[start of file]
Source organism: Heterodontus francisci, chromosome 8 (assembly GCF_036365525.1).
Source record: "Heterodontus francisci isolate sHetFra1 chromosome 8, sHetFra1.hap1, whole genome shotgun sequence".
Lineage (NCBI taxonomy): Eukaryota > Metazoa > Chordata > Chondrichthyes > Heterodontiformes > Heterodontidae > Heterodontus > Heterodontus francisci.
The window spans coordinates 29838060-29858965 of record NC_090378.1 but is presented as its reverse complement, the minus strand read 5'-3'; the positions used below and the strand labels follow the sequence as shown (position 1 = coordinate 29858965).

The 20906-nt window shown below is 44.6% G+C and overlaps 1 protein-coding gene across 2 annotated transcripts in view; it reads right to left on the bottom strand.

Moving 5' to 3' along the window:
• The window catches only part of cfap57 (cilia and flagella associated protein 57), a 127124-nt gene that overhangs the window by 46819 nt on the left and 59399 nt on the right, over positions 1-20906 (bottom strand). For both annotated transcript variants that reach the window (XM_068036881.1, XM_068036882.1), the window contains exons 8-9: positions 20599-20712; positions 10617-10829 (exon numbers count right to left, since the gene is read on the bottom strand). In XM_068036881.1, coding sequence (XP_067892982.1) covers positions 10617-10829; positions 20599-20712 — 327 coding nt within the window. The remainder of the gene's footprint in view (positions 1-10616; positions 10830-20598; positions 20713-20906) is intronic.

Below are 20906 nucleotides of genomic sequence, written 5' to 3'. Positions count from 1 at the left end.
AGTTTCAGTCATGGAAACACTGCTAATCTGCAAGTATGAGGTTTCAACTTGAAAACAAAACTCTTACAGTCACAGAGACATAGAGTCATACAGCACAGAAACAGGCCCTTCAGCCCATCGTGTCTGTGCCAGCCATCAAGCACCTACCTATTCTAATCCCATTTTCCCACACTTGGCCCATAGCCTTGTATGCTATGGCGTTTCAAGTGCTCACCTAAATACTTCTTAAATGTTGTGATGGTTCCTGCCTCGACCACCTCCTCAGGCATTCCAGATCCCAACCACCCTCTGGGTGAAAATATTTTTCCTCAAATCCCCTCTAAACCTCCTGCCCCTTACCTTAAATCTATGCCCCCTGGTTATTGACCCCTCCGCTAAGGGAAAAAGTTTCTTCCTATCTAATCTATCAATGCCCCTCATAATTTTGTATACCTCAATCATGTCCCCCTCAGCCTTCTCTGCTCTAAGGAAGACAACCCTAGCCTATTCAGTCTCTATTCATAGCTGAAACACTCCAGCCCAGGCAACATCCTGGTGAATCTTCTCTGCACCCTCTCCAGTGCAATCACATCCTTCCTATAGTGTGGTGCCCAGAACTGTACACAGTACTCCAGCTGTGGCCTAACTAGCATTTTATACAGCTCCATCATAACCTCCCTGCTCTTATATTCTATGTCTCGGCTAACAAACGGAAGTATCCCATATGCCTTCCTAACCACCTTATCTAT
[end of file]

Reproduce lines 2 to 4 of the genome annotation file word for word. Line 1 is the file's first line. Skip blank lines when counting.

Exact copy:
Source record: "Heterodontus francisci isolate sHetFra1 chromosome 8, sHetFra1.hap1, whole genome shotgun sequence".
Lineage (NCBI taxonomy): Eukaryota > Metazoa > Chordata > Chondrichthyes > Heterodontiformes > Heterodontidae > Heterodontus > Heterodontus francisci.
The window spans coordinates 29838060-29858965 of record NC_090378.1 but is presented as its reverse complement, the minus strand read 5'-3'; the positions used below and the strand labels follow the sequence as shown (position 1 = coordinate 29858965).